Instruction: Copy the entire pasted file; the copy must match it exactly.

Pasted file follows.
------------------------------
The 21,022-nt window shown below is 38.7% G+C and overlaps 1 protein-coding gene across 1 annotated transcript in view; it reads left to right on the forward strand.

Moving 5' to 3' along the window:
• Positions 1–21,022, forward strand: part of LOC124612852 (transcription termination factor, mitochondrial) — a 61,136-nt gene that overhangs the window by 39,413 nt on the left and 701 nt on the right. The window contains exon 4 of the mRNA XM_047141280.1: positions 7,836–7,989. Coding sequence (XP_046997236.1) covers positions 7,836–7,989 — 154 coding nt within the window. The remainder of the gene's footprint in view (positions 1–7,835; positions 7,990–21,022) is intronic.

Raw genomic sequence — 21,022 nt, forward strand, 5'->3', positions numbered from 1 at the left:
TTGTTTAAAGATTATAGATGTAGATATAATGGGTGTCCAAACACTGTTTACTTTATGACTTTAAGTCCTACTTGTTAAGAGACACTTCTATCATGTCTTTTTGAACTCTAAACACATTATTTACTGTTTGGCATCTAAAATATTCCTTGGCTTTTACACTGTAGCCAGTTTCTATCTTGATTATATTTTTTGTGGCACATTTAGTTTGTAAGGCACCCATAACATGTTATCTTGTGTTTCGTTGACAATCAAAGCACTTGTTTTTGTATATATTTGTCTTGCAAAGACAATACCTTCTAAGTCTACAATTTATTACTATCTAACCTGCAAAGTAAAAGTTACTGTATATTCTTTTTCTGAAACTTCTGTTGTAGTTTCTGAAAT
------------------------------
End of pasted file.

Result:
The 21,022-nt window shown below is 38.7% G+C and overlaps 1 protein-coding gene across 1 annotated transcript in view; it reads left to right on the forward strand.

Moving 5' to 3' along the window:
• Positions 1–21,022, forward strand: part of LOC124612852 (transcription termination factor, mitochondrial) — a 61,136-nt gene that overhangs the window by 39,413 nt on the left and 701 nt on the right. The window contains exon 4 of the mRNA XM_047141280.1: positions 7,836–7,989. Coding sequence (XP_046997236.1) covers positions 7,836–7,989 — 154 coding nt within the window. The remainder of the gene's footprint in view (positions 1–7,835; positions 7,990–21,022) is intronic.

Raw genomic sequence — 21,022 nt, forward strand, 5'->3', positions numbered from 1 at the left:
TTGTTTAAAGATTATAGATGTAGATATAATGGGTGTCCAAACACTGTTTACTTTATGACTTTAAGTCCTACTTGTTAAGAGACACTTCTATCATGTCTTTTTGAACTCTAAACACATTATTTACTGTTTGGCATCTAAAATATTCCTTGGCTTTTACACTGTAGCCAGTTTCTATCTTGATTATATTTTTTGTGGCACATTTAGTTTGTAAGGCACCCATAACATGTTATCTTGTGTTTCGTTGACAATCAAAGCACTTGTTTTTGTATATATTTGTCTTGCAAAGACAATACCTTCTAAGTCTACAATTTATTACTATCTAACCTGCAAAGTAAAAGTTACTGTATATTCTTTTTCTGAAACTTCTGTTGTAGTTTCTGAAAT